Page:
As more and more election data makes its way into the public domain, the less sense some key voting patterns seem to be making.
Last week we reported on the turnout patterns for all 50 states and made the observation that voter participation dropped in 35 states when comparing the 2014 mid-term election to the 2010 mid-term. At the time, 2010 was considered to have yielded a low voter model, even in a mid-term election context.
The main conclusion being drawn from the aggregate data is that we may be returning to a similar electoral pattern that we saw in the pre-Reagan era, where Republicans did well in low turnout elections and Democrats excelled when voter participation was higher. This pattern has clearly taken hold since 2006. But, we find more to the 2014 turnout model when looking beyond a cursory overview.
As we know, the Senate races dominated the political landscape in this past election and saw Republicans gain nine seats to create a new 54R-46D majority (counting the two Independents who caucus with the Democrats). One would figure that, when overlaying the aforementioned observation, the GOP victories came because turnout dropped lower than even four years ago. In fact, the exact opposite is true.
We can legitimately consider 15 of the 36 senatorial campaigns as being highly competitive going into the cycle’s final weekend. Of these 15 political battles, the Republican candidate ultimately won 12 times. Yet, in 10 of those dozen GOP victories overall voter turnout was actually higher in 2014 than it was in a commensurate 2010 Senate race held within the same state. Only in Iowa and West Virginia did a state yield a GOP win in a situation with decreased turnout in comparison to 2010. Hawkeye State Republican state Sen. Joni Ernst defeated Rep. Bruce Braley (D-IA-1) 52-44 percent, while Rep. Shelley Moore Capito (R-WV-2) easily topped Mountaineer State Democratic nominee Natalie Tennant, 62-34 percent.
But the Senate is not the only body where national turnout patterns are at odds with individual race results. In the House, we saw 34 races where overall turnout registered less than 100,000 voters. In fact, the lowest participation level for any district came in Texas’ 29th CD (Houston) where Rep. Gene Green (D) was re-elected with only 46,136 total votes being cast.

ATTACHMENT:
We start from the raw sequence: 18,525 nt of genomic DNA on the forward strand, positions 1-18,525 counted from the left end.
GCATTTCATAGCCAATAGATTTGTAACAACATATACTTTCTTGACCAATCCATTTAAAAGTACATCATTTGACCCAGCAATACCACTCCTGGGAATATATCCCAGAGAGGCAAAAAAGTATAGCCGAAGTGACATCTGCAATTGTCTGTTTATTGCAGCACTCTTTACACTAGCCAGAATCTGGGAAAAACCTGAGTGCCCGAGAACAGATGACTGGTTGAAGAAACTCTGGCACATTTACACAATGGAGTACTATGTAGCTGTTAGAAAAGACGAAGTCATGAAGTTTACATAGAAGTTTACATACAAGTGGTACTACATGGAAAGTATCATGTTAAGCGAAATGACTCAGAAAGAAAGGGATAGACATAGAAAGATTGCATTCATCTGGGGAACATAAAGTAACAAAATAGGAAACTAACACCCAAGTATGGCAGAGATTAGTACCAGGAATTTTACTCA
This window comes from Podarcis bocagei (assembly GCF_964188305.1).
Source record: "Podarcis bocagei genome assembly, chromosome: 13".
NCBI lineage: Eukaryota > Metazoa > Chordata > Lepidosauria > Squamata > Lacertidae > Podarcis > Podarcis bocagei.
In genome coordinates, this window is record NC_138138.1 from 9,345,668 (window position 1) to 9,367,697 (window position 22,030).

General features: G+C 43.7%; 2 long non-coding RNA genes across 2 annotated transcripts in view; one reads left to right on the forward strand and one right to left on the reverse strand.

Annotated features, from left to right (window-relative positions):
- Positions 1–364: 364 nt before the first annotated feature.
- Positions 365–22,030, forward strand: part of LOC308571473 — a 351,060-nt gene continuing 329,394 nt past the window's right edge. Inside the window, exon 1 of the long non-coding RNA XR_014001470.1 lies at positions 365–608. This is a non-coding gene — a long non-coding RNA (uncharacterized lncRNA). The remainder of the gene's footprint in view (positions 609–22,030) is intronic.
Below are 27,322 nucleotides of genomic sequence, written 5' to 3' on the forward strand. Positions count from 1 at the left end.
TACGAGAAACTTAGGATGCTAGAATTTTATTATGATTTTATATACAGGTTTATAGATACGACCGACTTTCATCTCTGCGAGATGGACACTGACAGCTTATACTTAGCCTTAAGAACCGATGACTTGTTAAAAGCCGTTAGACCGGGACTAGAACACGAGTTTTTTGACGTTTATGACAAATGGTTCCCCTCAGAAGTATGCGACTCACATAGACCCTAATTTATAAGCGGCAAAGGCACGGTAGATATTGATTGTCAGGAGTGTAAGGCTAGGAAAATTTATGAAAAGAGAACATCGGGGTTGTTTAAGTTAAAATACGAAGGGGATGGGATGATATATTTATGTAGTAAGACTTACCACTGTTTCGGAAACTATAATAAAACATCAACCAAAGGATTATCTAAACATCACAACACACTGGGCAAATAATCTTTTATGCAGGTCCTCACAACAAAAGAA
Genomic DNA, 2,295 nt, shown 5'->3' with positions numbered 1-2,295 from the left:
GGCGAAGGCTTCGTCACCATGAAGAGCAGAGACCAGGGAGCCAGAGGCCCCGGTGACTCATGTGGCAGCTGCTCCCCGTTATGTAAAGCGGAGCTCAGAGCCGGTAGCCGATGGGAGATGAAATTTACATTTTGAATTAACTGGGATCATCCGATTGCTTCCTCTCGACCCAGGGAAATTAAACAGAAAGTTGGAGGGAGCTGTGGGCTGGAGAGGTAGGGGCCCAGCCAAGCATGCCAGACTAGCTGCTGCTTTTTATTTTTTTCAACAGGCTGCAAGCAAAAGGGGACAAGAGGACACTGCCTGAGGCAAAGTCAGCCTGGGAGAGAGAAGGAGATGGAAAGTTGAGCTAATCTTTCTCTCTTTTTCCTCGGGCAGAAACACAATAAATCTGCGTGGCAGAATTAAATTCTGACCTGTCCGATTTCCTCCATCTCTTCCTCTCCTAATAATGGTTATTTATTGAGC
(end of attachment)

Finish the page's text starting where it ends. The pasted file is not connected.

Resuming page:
In comparison, the 2nd District of Colorado (Rep. Jared Polis-D) saw the highest individual turnout nationally at 345,945 participants.
Actually, the Montana at-large seat produced 367,963 voters, but the statewide district is the nation’s most populous CD with 1.015 million people, yet the national reapportionment formula only created one district. Therefore, it is not a valid comparison since the Montana district is so much larger than the average congressional district population, which is typically just over 700,000 people.
In addition to these two districts, four others exceeded 300,000 total voters in 2014: WI-5 (Rep. Jim Sensenbrenner-R), WI-2 (Rep. Mark Pocan-D), ME-1 (Rep. Chellie Pingree-D), and OR-4 (Rep. Peter DeFazio-D).
Of the 34 low-turnout districts, 14 are located in California, nine in Texas, and eight in New York – AZ-7 (Rep-Elect Ruben Gallego-D), NV-1 (Rep. Dina Titus-D), and NJ-8 (Rep. Albio Sires-D) are the only other seats that failed to reach the 100,000 figure in total turnout.
The percentage breakdown for House victories is also now available. In 2014, 20 members ran unopposed; 119 either reached or exceeded 70 percent of the vote; 173 reached or exceeded 60 percent; 116, 58 from each party, landed in the 50s; and seven members, four Democrats and three Republicans, were elected with a plurality of the vote, thus failing to garner majority support.
The lowest winning percentage in the nation was Rep-Elect Bruce Poliquin (R-ME-2) defeating Democratic state Sen. Emily Cain, 45-40 percent. The closest race in the country is still undecided in Arizona, where the 2nd District recount is now underway. The final total showed challenger Martha McSally (R) leading Rep. Ron Barber (D-AZ-2) by just 161 votes.